• Restrictions on 58 Russian individuals and entities, including banks, financial elites and their families
  • Sanctions on members of the Russian Security Council
  • Restrictions on four Ukrainian people “for their collaboration with Russia to destabilize Ukraine”
  • Restrictions on exports to Russia by way of halting new export permit applications and cancelling valid export permits, excluding “critical medical supply chains”

Canada’s first sanctions were initiated on Feb. 22, when the country said it would prevent Canadians from engaging in purchases of Russian sovereign debt and financial dealings with rebel-controlled territories Luhansk and Donetsk, Reuters reported. The government also said it would sanction members of the Russian parliament who voted to recognize those territories as independent and two Russian state-backed banks.

Canada supports cutting some Russian banks from the SWIFT financial network, the Wall Street Journal reported.

More: What are sanctions? What you need to know about the crisis in Ukraine


Japan said Saturday it would cut off some Russian banks from the SWIFT financial network, alongside the U.S. and the E.U., the Wall Street Journal reported. It will also sanction Russian officials. Japanese Prime Minister Fumio Kishida said he would freeze the assets of Putin and other Russian government officials, according to the Journal.

Those sanctions compound with ones Kishida announced Friday, including a halt on exporting military-use goods, Reuters reported.

Czech Republic

The Czech Republic on Friday banned Russian airlines from flying to its country and is reportedly mulling additional sanctions, Reuters reported. Prague also plans to quicken its exit from two international banks set up in the Soviet era, as the finance ministry analyzes Russian companies’ access to Czech public funds, Al-Jazeera reported.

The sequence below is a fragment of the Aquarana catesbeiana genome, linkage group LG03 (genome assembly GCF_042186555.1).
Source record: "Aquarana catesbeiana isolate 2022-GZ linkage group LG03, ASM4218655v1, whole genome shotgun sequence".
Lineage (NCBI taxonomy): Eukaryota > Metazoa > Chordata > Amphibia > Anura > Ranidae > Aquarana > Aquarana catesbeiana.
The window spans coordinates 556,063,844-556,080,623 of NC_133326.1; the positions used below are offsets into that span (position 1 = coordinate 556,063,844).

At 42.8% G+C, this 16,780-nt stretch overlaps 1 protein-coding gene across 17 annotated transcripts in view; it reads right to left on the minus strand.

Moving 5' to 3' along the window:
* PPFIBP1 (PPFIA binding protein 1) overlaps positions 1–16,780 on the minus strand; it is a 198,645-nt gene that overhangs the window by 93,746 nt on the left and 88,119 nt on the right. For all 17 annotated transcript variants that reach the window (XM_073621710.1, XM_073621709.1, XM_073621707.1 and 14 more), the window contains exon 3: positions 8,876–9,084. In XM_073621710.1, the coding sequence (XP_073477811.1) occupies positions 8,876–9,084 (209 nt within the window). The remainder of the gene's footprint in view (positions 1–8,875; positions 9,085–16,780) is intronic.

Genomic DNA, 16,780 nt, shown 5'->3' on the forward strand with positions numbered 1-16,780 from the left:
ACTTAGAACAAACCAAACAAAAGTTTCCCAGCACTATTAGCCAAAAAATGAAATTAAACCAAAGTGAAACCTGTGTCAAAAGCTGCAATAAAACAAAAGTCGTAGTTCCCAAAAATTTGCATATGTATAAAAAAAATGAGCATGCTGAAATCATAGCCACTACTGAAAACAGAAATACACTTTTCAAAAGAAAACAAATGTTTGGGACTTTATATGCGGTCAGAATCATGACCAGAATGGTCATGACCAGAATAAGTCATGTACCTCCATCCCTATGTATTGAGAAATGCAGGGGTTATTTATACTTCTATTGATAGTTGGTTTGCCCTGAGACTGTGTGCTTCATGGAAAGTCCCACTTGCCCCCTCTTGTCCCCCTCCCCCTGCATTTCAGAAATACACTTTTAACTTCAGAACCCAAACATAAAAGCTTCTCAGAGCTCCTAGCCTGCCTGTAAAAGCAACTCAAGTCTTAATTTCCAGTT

Taiwan Premier Su Tseng-chang said Friday the nation would join “democratic countries” in sanctioning Russia, Al-Jazeera reported. She did not specify what those sanctions would be but said the country would “harshly scrutinize” exports to Russia and “coordinate” with allies for further actions.


Australian Prime Minister Scott Morrison introduced the first wave of sanctions Wednesday, imposing travel bans and financial consequences on eight members of Russia’s Security Council. Parliament also implemented investment restrictions with several Russian banks.

The government moved Saturday to directly sanction Putin, members of Russia’s parliament and some oligarchs.

New Zealand

New Zealand Prime Minister Jacinda Ardern said Thursday that her country’s lack of an autonomous sanctions law wouldn’t stop it from joining in the global condemnation of Russia, the Wall Street Journal reported.

New Zealand will implement travel bans on Russian government officials and other affiliated parties, place a ban on exports to Russia’s military and stop consultations between the Russian and New Zealand foreign ministries, according to the Wall Street Journal.


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Damilola Adesulu